Having perhaps been transported by Phoenicians to the Americas, with perhaps some of the Phoenician party staying with the Mulekites, or joined them in some way bringing with them a baggage of Punic names, the name MULEK was transmitted down into Nephite records.  Punic names occurring after 600 BC and after Lehi came to the Americas, could have only come from such a contact, and the name could very well have been included in the Mulekite names, particularly if Carthage was in someway a departure point for the Mulekite group, or at least a stopping off place during their journey out of the Mediterranean to the Americas. There is a great untold story here. Some might also see how MLK  is also related to Melchizedek, Prince of Peace and  ruler at Jerusalem.

MULEK appears in Mosiah 25:2, along with his prominent descendent Zarahemla.  Was any of the entourage associated with Mulek Phoenicians?  Was his Mother a Phoenician? Could her Phoenician origins and connections have been sufficient to save her son and perhaps herself? The MLK elements of the name are a perfect match to the Phoenician name MLK, meaning ‘King,' after all he was a King's son. (Benz 344)  MULOKI  first appears in Alma 51:26, certainly sometime after the discovery of the people of Mulek.  The two peoples intermarried and no doubt exchanged their baggage of names. MULOKI has the same Phoenician elements MLK as does Mulek, just a variation of vowels and a change in pronunciation.  Abariations in the Phoenician with the lok element found in MULOKI means ‘to rule.' (Benz p. 344 under b.)  It would seem that MULOKI is a noble variation of MULEK.

There are also many Theophorous usages of the name of Melek in the Phoenician names as given by Benz. (Benz p. 345)  At least there is a suggested connection through the name to Carthage since all examples of the ML'K form are from Carthage. (Benz p. 344)   

But the MLK forms are often found in ancient Ugaritic texts.  The Mel (mil) seems to be an Epithet, of ‘El, in most cases, an abbreviation for Elohim.  The general reference is to Kingship. (Benz p. 346)  The female form, milkat, means ‘Queen, Goddess.' (Benz p. 345)  How could the uneducated Joseph and only slightly more educated Oliver have fictionally introduced so many complex names which it would take philogical and Onomastic research l70 years, and the translations of immense numbers of records to verify?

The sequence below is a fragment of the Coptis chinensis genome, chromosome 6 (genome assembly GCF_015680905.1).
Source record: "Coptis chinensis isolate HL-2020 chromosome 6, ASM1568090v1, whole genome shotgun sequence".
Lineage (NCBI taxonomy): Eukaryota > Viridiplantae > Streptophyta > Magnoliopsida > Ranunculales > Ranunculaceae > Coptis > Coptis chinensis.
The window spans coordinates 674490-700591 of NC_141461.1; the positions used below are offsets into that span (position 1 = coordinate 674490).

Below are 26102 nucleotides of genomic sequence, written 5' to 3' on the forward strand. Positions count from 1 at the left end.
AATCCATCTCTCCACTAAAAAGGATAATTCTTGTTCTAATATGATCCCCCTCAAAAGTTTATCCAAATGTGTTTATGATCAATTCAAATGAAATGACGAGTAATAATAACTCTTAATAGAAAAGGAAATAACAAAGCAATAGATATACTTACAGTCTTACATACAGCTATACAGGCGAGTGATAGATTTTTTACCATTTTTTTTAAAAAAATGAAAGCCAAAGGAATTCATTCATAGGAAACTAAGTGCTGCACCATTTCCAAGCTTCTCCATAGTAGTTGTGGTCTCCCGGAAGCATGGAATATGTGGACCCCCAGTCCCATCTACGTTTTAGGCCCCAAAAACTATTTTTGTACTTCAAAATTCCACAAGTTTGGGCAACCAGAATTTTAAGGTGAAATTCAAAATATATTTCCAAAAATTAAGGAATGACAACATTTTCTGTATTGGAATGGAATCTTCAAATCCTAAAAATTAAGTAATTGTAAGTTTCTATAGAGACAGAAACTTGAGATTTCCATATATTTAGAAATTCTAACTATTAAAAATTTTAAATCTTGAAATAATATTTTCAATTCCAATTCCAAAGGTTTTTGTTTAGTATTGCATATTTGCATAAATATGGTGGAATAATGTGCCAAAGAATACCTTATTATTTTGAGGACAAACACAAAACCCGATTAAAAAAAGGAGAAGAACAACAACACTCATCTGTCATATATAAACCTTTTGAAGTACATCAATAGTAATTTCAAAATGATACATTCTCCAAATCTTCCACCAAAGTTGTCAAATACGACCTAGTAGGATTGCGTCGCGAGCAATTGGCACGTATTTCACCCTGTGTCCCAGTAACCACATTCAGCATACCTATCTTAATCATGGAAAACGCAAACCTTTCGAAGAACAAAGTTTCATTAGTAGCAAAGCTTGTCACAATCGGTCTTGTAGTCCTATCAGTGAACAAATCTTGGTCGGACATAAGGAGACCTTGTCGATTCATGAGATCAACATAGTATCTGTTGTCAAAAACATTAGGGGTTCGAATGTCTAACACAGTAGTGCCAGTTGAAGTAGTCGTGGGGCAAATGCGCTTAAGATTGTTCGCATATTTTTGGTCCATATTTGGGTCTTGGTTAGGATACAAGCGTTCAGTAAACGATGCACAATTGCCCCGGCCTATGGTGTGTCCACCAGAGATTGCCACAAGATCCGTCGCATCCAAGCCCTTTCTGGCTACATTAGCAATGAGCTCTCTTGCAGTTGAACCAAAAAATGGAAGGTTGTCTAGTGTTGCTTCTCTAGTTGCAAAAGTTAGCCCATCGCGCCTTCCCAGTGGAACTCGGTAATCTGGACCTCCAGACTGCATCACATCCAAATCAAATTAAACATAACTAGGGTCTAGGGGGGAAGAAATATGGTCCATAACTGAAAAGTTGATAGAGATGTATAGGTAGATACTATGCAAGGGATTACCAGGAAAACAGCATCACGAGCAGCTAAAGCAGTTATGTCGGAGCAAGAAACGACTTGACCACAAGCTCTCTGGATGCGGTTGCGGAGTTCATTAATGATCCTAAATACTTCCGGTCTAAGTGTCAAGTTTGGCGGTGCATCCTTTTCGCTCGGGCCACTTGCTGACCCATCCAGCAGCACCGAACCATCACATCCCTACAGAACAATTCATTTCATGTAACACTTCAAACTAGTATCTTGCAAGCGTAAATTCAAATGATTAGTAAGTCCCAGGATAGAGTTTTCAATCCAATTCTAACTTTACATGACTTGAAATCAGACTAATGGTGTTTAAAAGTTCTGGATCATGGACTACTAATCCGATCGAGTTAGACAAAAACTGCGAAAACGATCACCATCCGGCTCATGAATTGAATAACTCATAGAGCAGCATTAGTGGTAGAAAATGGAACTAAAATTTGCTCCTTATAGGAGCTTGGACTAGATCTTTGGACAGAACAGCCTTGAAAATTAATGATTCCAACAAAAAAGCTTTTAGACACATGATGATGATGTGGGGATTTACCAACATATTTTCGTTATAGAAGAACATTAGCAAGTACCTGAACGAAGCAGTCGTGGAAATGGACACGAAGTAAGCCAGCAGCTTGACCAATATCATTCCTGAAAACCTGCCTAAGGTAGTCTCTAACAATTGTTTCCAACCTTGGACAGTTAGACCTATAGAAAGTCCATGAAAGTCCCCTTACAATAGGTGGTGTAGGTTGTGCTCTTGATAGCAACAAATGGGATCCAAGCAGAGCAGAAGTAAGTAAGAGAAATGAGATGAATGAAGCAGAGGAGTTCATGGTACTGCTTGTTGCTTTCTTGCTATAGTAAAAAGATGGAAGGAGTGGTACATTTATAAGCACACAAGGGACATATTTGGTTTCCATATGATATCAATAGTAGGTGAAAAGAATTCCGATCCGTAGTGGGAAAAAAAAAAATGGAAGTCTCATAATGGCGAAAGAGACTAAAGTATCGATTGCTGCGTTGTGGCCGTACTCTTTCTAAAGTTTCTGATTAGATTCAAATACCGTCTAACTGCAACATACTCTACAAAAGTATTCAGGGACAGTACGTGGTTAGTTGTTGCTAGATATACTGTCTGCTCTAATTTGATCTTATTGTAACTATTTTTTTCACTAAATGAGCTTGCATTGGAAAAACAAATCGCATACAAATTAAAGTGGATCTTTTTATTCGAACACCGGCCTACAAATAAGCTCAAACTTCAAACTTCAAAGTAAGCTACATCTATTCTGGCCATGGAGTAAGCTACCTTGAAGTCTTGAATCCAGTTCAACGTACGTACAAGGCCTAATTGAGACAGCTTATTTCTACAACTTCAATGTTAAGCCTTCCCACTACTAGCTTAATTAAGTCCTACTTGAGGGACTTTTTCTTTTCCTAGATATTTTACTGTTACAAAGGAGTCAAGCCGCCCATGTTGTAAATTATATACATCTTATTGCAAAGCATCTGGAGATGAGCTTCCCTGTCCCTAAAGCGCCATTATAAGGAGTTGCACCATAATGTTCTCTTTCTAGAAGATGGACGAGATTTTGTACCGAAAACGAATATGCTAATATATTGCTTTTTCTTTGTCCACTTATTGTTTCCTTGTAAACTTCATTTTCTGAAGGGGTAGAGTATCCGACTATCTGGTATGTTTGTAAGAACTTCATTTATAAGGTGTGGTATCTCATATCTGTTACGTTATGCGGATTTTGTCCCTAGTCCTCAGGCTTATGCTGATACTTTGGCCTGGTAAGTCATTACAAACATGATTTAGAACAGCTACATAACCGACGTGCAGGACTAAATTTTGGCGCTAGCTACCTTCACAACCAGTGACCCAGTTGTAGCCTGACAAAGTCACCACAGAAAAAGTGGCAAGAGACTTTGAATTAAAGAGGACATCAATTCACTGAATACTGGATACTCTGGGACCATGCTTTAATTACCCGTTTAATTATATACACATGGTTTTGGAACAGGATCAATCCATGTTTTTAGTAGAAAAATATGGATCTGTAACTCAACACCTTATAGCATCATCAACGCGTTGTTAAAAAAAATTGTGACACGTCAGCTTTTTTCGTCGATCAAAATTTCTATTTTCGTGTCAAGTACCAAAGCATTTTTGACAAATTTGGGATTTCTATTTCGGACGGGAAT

MINON, MANTI:   MNM(N). MNN

Minon appears in the Book of Mormon in Alma 2:24 as the Land Minon above the land of Zarahemla.  Was the Land of Minon a name given by the Mulekites?  Would the name Minon then appear in Phoenician and Punic name lists?  Since it was just west of the River Sidon, the name of an ancient Phoenician Port, and above the land of Zarahemla, a Mulekite name,  in the course of the land of Nephi where the spies of Alma were astonished and fearful to see Nephites fleeing toward Zarahemla before a combined Lamanite-Amlicite army. (Alma 21-25; Largey p. 543) In the Phoenician name lists the prefix MIN appears in the form M(N), it means ‘from.' It is also found in other Phoenician and Punic names with prepositions.  The prefix  MN is the Theophoric name of the God ‘Min', or deity. (Benz p. 349)  An example of the name comes from Carthage in the form MN, (Benz p. 350) which means it is Punic.  It seems one might conclude that the Punic forms could have been brought to the Americas by the Mulekites, given the geographic association with the Mulekite land of Zarahemla.  The original settlements of Zarahemla were founded by the Mulekites (Largey p. 798)  Zarahemla was a descendant of Mulek, the infant son of Zedekiah who escaped being killed at the time the city Jerusalem and the temple was destroyed about 597 BC.  The people of Zarahemla were discovered by Mosiah (Omni l:12-19) before 130 BC. (Largey p. 799)  What an extraordinary story.  How did Joseph keep it all straight?

Non-Semitic names such as Hittite names in the Book of Mormon all come in an Egyptianized form according to Nibley. (Nibley 6 p. 289)  "Thus the Nephite Manit, while suggesting the Egyptian Manti, Monti, Menedi, etc., also recall the Egyptian name of a Hittite city, Manda. A highly characteristic element of Hittite and Hurrian names are Manti and -andi, likewise common in the Book of Mormon."  (Nibley 6, p. 289)  The full element ‘Mant' in Manti does not appear to be in the transcripts of Phoenician names prior to 1972, but may yet be found, nor is the full meaning known.  It is certain, that with the suffix ending of ‘-i' the meaning will be ‘to be or belong to Mant.' There is still a lot of interesting research yet to be done on such names.  Nibley made a solid contribution to such studies in Chapter 22 of his book (Nibley 6, p. 281) most of which was compiled before 1957, long before much of the new data and translated compilations of names became available, and in some instances where not even found yet. 

MAHAH, MAHONRI:    MA, MHR, MHT